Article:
“A Great Future to Build…”
A few years ago, I celebrated the funeral of a person who passed away in very difficult circumstances. It was one of those occasions where people were seeking meaning in a situation that did not make sense. I think any priest can identify with this experience. It is not easy to speak into the silence, to try to answer the big questions when people’s hearts are broken. As I gave out Holy Communion a young girl with Down’s Syndrome, whom I did not know, came forward to receive. After she received, she paused, looked at me, and then put her arms around me in a warm embrace, then she let go and returned to her seat. I share this tonight because it symbolises for me something very significant, something we may have learned all the more from the experience of the past two challenging years. We focus very much on how people need priests. People need priests for support, care, guidance, compassion, they need them to pray for them. But there is another truth which has been brought into sharp focus these past two years, priests need people. The hug from that little girl brought that home to me.
During the pandemic I stood in this Cathedral on my own celebrating Mass looking at a webcam, every priest here has done the same in his own church. It was not nice. While it was necessary to get us through an emergency, this is not how we are to be as Church. We are an incarnational Church, we meet the risen Christ in the water, the bread, the wine, which become his body, his blood, we meet him in the gestures, the processions, the Word, the incense, we meet the risen Christ in one another assembled as the People of God. Perhaps as we emerge out of this most difficult time, we have the opportunity to renew and recommit ourselves to Christ and to one another.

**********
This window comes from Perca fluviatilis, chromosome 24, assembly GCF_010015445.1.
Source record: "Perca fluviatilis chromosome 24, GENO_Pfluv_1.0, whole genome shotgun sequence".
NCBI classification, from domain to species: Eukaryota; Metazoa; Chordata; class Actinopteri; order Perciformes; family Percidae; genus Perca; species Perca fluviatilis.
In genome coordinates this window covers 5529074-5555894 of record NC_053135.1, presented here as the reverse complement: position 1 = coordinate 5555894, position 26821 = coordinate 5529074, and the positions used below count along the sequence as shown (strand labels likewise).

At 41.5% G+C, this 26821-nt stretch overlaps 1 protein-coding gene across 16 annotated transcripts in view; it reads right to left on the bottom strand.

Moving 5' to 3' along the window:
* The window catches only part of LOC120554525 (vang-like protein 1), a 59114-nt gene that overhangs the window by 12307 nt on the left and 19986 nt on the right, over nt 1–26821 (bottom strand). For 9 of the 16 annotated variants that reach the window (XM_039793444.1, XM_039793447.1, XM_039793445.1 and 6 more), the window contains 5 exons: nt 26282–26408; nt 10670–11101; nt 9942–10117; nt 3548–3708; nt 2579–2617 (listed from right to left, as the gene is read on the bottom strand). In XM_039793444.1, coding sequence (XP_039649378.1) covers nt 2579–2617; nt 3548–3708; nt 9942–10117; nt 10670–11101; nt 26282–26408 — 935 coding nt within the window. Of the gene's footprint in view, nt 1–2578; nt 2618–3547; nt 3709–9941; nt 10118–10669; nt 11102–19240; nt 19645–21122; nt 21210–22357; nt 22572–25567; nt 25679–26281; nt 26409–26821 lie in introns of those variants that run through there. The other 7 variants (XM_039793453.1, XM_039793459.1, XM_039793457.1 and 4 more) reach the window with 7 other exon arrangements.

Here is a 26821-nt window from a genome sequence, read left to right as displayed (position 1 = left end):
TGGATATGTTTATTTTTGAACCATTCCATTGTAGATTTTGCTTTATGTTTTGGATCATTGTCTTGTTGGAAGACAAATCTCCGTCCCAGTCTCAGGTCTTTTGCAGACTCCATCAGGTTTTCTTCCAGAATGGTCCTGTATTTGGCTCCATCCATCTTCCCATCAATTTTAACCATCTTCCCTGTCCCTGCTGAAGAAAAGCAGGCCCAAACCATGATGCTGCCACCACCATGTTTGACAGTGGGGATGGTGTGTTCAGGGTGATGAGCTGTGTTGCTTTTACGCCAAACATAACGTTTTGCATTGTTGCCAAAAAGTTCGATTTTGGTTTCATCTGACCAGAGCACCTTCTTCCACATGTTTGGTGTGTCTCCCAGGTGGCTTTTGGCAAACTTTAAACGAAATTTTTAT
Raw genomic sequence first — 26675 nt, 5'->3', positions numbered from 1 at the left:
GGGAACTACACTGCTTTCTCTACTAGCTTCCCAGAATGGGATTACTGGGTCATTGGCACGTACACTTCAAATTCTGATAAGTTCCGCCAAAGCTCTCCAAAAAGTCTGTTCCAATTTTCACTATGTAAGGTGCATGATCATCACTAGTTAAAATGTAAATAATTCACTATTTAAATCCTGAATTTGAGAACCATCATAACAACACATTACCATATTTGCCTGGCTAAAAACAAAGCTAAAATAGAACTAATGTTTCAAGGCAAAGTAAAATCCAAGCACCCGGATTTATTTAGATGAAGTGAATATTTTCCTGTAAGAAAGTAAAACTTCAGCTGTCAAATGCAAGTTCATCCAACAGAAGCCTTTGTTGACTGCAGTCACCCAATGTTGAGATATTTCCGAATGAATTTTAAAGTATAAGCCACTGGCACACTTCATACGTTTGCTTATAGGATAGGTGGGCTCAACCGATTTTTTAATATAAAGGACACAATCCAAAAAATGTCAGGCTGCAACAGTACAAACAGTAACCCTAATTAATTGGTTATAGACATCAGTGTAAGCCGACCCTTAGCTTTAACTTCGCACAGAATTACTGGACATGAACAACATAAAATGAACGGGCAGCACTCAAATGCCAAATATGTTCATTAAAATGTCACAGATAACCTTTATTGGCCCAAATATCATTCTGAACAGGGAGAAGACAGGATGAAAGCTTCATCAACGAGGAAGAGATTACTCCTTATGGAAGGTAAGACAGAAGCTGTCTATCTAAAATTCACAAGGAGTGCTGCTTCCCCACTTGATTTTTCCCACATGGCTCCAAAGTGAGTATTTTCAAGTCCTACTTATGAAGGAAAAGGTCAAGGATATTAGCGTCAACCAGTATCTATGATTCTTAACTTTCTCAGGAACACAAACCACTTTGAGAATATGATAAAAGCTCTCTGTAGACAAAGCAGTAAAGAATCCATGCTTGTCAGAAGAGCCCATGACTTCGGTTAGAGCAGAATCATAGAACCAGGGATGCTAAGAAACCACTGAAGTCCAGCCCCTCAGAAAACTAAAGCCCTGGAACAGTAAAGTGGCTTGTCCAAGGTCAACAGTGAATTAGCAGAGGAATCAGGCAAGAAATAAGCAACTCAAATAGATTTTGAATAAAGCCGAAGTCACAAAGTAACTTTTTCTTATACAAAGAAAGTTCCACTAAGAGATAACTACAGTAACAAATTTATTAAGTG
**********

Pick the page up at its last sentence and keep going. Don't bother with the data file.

Pope Francis during his visit to Malta last week went to the island of Gozo. During his address there he outlined some very significant areas that are helpful to us in this significant moment for the Church in Ireland and the Church in our Diocese. He talked of “rediscovering the essentials of our faith” which are: “Our relationship with Jesus and the preaching of his Gospel.” He reminded us that the life of the Church is not merely about “a past to remember” but “a great future to build.” He went on to say that “We need to ensure that religious practices do not get reduced to relics from the past, but remain the expression of a living, open faith that spreads the joy of the Gospel, for the joy of the Church is to evangelize.” That phrase “the joy of the Church is to evangelise” he repeats a number of times in his address.